Such a volume control may consist of a variable resistor which is adjustable between a suitable high value and zero. Additional control of the vibratory pattern over the surface of the vibrating means 2 may be obtained by inserting a conventional phase control device into one or more of the individual speaker lead lines such as are indicated at 38 in Fig. 1. Such a phase control may be made adjustable for phase shifts between zero and a suitable maximum.

As illustrated in Fig. 1, the preferred location for the web 4 is above the upper surface of the vibrating means 2. The upper surface of the frame of the vibrating means 2 is also preferably covered with a flexible diaphragm member 22 such as a sheet of rubber or other flexible material. The diaphragm 22 is tacked or otherwise fastened to the outer edges 21 of the frame 20. The flexible diaphragm 22 has a resonant frequency at which it will give the maximum vibratory response when the generators 24 are operated at that frequency. The vibrator means 2 is operated most efliciently at or near this resonant frequency. The resonant frequency of the flexible diaphragm 22 is made adjustable by providing an adjustable tensioning means therefor. As seen in Fig. 4, the side pieces 21 of frame 20 are connected to end pieces 21a by a rotatable screw fastener 21b so that rotation of screw fastener 21b varies the spacing between side pieces 21 to change the tension of flexible diaphragm 22. The web 4 in the preferred embodiment is spaced about half an inch from the diaphragm 22. An air cushion is therefore provided between the web 4 and the diaphragm 22. The compression-waves from the generators 24 vibrate the web 4 through the intermediation of the vibratory motion of the diaphragm 22 and the air cushion existing between diaphragm 22 and web 4.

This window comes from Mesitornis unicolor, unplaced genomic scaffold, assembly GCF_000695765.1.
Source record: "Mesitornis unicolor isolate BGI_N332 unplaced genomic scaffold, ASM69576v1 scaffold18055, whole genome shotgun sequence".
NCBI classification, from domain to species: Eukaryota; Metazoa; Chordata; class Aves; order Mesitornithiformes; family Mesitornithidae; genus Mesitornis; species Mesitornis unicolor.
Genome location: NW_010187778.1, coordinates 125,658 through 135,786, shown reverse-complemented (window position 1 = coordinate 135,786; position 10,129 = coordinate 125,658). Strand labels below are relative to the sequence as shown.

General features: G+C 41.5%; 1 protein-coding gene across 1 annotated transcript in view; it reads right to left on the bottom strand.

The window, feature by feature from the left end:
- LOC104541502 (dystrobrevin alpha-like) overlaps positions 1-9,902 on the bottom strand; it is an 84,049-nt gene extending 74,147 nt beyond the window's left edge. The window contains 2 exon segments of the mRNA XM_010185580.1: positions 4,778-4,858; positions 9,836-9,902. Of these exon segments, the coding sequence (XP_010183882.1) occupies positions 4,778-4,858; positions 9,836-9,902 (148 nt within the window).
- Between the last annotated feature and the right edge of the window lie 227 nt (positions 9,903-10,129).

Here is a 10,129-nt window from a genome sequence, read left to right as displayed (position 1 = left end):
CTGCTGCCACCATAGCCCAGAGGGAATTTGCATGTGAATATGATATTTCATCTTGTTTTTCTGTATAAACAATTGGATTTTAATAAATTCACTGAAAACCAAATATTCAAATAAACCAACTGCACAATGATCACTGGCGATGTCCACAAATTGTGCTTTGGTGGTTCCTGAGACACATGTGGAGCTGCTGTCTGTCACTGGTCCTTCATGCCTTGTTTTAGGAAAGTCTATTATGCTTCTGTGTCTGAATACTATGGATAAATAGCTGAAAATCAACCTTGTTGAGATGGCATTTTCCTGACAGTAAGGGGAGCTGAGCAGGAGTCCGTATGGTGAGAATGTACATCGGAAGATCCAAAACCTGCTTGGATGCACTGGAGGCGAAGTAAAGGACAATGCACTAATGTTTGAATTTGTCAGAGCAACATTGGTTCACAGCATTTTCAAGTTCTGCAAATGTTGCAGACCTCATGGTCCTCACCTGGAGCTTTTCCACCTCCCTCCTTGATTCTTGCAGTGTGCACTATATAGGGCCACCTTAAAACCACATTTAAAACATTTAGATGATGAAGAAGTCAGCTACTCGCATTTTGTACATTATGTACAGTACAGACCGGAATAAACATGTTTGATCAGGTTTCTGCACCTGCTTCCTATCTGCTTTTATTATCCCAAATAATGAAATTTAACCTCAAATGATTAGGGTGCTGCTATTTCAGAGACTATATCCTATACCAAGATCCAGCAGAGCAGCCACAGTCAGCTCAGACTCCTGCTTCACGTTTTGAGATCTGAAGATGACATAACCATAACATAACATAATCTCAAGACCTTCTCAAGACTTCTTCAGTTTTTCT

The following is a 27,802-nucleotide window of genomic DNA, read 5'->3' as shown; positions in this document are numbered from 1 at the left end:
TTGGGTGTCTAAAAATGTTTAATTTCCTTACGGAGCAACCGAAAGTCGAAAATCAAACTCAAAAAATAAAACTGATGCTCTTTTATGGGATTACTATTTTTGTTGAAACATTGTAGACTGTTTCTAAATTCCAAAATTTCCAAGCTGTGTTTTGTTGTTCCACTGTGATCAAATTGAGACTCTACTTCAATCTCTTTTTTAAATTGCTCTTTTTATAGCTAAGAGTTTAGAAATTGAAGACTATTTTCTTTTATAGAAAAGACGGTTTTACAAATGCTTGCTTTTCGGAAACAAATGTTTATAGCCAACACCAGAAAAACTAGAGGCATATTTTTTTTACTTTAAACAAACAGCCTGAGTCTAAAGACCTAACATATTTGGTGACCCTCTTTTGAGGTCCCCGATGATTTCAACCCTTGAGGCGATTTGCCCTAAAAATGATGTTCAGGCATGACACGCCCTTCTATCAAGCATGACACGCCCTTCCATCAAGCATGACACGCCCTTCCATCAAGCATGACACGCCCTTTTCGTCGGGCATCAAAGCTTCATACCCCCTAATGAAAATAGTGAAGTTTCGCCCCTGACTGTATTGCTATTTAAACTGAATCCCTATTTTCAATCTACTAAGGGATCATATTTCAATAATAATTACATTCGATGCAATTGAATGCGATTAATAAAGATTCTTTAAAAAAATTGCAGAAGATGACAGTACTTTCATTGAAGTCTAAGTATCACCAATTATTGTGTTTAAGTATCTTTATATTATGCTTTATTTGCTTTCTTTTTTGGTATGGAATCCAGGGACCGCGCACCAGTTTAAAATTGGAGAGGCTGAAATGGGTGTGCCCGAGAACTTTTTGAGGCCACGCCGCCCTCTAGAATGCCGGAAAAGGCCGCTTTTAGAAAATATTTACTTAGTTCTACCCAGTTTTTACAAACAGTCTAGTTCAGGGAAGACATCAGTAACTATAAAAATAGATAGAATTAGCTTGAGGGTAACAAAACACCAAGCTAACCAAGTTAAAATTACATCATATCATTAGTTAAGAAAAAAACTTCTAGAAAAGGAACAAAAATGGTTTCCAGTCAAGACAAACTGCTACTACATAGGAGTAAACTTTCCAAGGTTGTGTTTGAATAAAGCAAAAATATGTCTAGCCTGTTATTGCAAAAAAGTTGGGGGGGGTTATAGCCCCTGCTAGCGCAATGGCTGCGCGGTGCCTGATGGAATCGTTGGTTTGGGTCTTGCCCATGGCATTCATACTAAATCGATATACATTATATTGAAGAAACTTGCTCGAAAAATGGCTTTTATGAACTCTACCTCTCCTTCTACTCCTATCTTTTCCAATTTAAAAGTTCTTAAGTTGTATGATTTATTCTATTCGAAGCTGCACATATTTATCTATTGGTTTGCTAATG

In order to provide for an even distribution of the flocked fibers 14 on the adhesively coated surface of the web 4, it has been found advantageous to oscillate the compression-wave generators 24 laterally of the direction of the web motion.

As seen in Fig. 3, the generators 24 are mounted on a movable generator mounting panel 25 which has rollers 28 on its lower surface which run in tracks 29. A continuous oscillating or reciprocating motion is imparted to the generator mounting panel 25 by a drive system 30. Drive system 30 comprises a drive motor 31 coupled to an adjustable speed reducer 32. Speed reducer 32 drives a crank member through the intermediation of pulleys 33 and 34 and drive belt 36. Crank 35 is pivotally connected at one end to pulley 34 and at its other end to the generator mounting panel 25 so that rotation of the pulley 34 causes generator mounting panel 25 to oscillate on tracks 29 transversely of the path of the web 4.